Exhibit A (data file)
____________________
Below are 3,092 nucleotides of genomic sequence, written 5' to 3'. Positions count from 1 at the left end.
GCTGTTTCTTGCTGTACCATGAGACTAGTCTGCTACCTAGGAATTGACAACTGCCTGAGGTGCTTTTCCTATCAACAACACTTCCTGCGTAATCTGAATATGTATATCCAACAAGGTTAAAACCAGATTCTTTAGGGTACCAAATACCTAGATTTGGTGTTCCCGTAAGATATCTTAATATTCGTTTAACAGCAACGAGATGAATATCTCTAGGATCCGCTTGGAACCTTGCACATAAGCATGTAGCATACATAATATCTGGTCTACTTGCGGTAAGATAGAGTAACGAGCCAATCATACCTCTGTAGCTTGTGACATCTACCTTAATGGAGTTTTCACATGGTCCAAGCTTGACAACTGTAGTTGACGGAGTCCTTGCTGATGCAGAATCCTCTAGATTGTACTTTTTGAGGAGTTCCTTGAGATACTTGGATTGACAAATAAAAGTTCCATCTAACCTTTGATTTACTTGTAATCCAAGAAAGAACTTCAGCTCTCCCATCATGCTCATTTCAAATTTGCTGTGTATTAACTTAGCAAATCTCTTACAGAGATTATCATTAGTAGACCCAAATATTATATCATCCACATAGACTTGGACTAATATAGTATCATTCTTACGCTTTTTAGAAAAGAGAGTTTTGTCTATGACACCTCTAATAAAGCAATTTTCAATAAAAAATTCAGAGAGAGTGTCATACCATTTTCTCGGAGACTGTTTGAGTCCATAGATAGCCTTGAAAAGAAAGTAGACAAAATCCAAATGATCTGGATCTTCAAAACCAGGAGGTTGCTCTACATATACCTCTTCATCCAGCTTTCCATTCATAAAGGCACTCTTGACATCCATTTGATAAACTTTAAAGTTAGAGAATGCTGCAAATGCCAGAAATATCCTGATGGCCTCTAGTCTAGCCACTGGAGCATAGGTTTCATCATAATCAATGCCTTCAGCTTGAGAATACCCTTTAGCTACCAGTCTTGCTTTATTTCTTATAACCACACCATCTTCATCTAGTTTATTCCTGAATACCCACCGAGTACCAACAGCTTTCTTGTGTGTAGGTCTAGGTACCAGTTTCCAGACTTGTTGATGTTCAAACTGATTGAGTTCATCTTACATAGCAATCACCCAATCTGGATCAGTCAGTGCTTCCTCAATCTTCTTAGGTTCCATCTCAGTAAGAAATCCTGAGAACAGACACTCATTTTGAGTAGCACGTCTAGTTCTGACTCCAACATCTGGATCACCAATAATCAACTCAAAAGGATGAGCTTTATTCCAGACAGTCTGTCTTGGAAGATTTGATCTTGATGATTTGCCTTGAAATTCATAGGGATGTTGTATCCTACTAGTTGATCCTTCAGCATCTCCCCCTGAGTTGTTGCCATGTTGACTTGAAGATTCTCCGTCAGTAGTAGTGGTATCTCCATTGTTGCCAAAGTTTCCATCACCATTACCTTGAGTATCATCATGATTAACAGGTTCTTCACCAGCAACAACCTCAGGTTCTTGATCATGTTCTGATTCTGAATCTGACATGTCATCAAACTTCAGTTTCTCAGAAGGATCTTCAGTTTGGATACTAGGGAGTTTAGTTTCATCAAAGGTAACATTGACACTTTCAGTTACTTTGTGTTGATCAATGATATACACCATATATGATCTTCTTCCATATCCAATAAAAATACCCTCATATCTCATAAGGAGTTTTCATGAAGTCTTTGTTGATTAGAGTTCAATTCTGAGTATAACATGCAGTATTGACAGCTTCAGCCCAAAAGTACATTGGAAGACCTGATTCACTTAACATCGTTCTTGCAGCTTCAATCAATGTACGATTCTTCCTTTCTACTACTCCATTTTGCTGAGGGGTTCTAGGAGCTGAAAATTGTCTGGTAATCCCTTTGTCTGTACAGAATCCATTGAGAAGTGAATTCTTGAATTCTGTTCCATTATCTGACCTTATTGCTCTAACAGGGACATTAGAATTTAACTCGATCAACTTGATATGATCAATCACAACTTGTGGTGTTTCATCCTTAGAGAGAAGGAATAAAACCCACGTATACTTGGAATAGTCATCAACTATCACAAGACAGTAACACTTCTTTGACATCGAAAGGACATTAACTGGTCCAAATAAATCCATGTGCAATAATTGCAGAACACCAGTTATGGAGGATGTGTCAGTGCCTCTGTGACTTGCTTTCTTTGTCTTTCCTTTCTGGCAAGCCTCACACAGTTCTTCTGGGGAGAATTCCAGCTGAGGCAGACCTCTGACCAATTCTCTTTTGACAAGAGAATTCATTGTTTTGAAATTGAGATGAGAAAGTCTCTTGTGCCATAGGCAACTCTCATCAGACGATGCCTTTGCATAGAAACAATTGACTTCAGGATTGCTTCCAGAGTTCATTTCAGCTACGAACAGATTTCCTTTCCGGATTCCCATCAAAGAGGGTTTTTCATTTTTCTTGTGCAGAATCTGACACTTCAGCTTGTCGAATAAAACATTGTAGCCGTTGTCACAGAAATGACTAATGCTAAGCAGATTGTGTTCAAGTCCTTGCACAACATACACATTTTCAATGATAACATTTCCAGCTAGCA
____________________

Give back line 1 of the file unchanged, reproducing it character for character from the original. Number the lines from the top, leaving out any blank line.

Below are 3,092 nucleotides of genomic sequence, written 5' to 3'. Positions count from 1 at the left end.